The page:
This is Will from WillsEasyGuitar. In several videos he goes in depth about harmonics, timbre, and wave propagation.

I recommend you check those out. He does a great job explaining how sound propagates, and uses clear terms used in the scientific and technical community. He also illustrates the point I’m about to make, which I’m getting to, but first here’s DKG Custom.

In one video, a “Tonewood Road Map,” Duncan of DKG lays out the tonewood debate as it’s progressed on Youtube. When guitarists argue on forums, they often videos like these. So the YT vids up above are quite significant here. I think Duncan’s point is prescient, and he makes my point for me. Nonetheless I’ll articulate in my own words.

When it comes to the tonewood controversy, there’s a huge gap in how each camp presents its arguments. The anti-tonewood proponents argue from science. They attempt experiments, albeit crude ones at times, but some of the vloggers are rather eloquent. They also focus on how sound works, how it travels, how pickups work, and they are educational in a way.

Even Scott Grove took the effort to make rudimentary demonstrations to support his point. He also explained his view in a cohesive sense: pickups are potted, they aren’t microphonic if they are, potentiometers have variances, solid bodies were intended to block resonance, and all that comes out of your electric guitar anyway is an electric signal or wave. A transverse wave, in fact.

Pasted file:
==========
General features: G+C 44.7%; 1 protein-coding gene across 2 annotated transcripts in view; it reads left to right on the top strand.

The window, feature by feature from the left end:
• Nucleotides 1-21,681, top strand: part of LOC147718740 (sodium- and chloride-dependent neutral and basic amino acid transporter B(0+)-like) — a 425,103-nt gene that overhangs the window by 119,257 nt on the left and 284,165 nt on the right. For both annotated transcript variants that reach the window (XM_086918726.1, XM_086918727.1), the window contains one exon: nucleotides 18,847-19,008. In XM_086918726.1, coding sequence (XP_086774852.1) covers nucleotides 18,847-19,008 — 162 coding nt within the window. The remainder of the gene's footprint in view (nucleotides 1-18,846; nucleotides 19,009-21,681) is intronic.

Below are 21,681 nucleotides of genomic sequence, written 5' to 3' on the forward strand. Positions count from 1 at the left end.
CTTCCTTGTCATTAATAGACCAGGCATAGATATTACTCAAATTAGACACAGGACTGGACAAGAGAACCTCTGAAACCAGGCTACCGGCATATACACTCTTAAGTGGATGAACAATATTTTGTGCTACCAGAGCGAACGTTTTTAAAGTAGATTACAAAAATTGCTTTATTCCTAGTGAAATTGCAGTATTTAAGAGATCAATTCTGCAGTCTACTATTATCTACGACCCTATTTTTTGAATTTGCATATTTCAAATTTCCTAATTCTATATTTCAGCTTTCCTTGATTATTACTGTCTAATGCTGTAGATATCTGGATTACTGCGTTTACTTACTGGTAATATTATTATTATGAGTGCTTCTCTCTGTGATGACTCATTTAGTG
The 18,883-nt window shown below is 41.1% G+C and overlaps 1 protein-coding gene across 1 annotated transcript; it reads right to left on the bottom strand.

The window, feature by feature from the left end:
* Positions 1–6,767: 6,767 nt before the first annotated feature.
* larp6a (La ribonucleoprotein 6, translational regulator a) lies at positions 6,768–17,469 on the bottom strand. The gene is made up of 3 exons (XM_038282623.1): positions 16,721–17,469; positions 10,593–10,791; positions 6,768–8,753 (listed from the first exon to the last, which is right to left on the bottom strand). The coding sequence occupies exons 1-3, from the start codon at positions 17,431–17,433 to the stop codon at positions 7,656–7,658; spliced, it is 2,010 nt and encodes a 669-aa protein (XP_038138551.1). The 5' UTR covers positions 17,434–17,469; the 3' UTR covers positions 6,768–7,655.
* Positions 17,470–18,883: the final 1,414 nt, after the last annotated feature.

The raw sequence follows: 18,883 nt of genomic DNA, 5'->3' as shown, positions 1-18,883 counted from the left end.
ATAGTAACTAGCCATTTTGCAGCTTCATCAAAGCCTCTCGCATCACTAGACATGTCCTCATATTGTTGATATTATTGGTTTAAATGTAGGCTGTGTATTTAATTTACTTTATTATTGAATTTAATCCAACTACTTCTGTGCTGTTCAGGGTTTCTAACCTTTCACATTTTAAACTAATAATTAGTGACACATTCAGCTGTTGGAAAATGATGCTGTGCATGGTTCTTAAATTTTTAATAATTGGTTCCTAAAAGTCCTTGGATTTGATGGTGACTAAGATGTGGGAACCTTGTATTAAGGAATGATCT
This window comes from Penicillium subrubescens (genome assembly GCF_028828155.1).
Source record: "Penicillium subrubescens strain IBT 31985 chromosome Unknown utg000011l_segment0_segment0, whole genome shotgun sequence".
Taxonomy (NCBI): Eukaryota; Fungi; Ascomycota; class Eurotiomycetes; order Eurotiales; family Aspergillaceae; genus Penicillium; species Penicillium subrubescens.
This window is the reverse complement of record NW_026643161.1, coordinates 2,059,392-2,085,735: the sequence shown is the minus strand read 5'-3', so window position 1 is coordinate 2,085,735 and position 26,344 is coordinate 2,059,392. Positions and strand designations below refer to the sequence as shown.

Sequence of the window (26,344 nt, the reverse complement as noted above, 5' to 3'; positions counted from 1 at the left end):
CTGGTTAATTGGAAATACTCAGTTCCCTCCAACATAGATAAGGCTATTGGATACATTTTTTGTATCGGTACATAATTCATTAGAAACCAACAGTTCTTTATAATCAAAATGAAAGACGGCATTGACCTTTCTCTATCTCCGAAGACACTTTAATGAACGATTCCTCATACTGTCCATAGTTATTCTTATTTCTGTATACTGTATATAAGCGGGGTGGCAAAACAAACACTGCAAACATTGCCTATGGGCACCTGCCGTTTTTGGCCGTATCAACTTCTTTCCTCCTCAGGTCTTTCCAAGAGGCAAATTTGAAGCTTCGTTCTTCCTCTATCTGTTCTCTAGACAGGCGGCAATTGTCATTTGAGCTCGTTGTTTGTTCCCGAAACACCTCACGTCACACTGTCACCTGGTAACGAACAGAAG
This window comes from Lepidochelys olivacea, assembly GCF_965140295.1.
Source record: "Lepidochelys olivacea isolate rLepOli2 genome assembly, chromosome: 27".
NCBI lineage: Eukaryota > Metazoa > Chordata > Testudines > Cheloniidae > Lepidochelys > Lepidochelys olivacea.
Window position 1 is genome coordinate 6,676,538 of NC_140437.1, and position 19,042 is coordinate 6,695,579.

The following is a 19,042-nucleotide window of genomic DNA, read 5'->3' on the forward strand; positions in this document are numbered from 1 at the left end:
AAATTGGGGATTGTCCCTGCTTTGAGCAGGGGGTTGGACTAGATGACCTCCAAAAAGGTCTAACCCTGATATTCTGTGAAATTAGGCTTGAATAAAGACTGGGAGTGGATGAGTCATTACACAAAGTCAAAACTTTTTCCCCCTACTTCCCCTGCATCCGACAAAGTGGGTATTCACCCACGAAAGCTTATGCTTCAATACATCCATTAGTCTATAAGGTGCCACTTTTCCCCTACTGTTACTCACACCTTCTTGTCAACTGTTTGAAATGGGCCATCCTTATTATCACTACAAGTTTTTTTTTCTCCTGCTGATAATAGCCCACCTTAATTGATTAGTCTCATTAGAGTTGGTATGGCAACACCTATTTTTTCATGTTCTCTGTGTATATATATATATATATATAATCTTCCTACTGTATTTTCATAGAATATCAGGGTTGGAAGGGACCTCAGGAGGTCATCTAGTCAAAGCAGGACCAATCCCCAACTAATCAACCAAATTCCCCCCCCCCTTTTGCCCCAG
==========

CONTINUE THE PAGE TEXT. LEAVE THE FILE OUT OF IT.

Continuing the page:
As for the pro-tonewood arguers, Rob Chapman’s video is the most cited but it’s not a very good sample. Neither Captain Lee nor Rob used any scientific viewpoint. They play two very similar guitars through one amp, and insist what they heard was different. When I watched I found the more I listened, the more I thought I heard differences, but I couldn’t separate what I was hearing from confirmation bias. I just couldn’t, because in the next passage the guitars sounded the same to me. To me that’s unhelpful if you can’t separate the two.

It sums up my view about pro-tonewood arguments though. This side insists on arguments from tradition, appeals to authority, and many philosophical and anecdotal arguments, but none have used science. A guy beating on a guitar with a pencil isn’t helpful either, and trust me, I have seen those videos too. In my perspective, pro-tonewood folks seem to insist it’s there and want to reinforce their confirmation bias. Thus I’m not convinced that electric guitars are affected much, if at all, by their body wood. One side is demonstrating their point through experiments and science, while the other is arguing from confirmation bias and logical fallacies. So I think the onus falls on pro-tonewood believers to support their claims.

I know this one’s going to be a firestorm. I welcome your comments, but while I embedded Youtube videos, this isn’t Youtube. Be nice.

New Coke: Gibson’s Controversial 2015 Lineup

Weeks ago several, canny guitarists discovered Gibson Guitars’ upcoming 2015 line. Numerous changes were in store for the #1 guitar maker in the world, and the response has been excited, to understate things.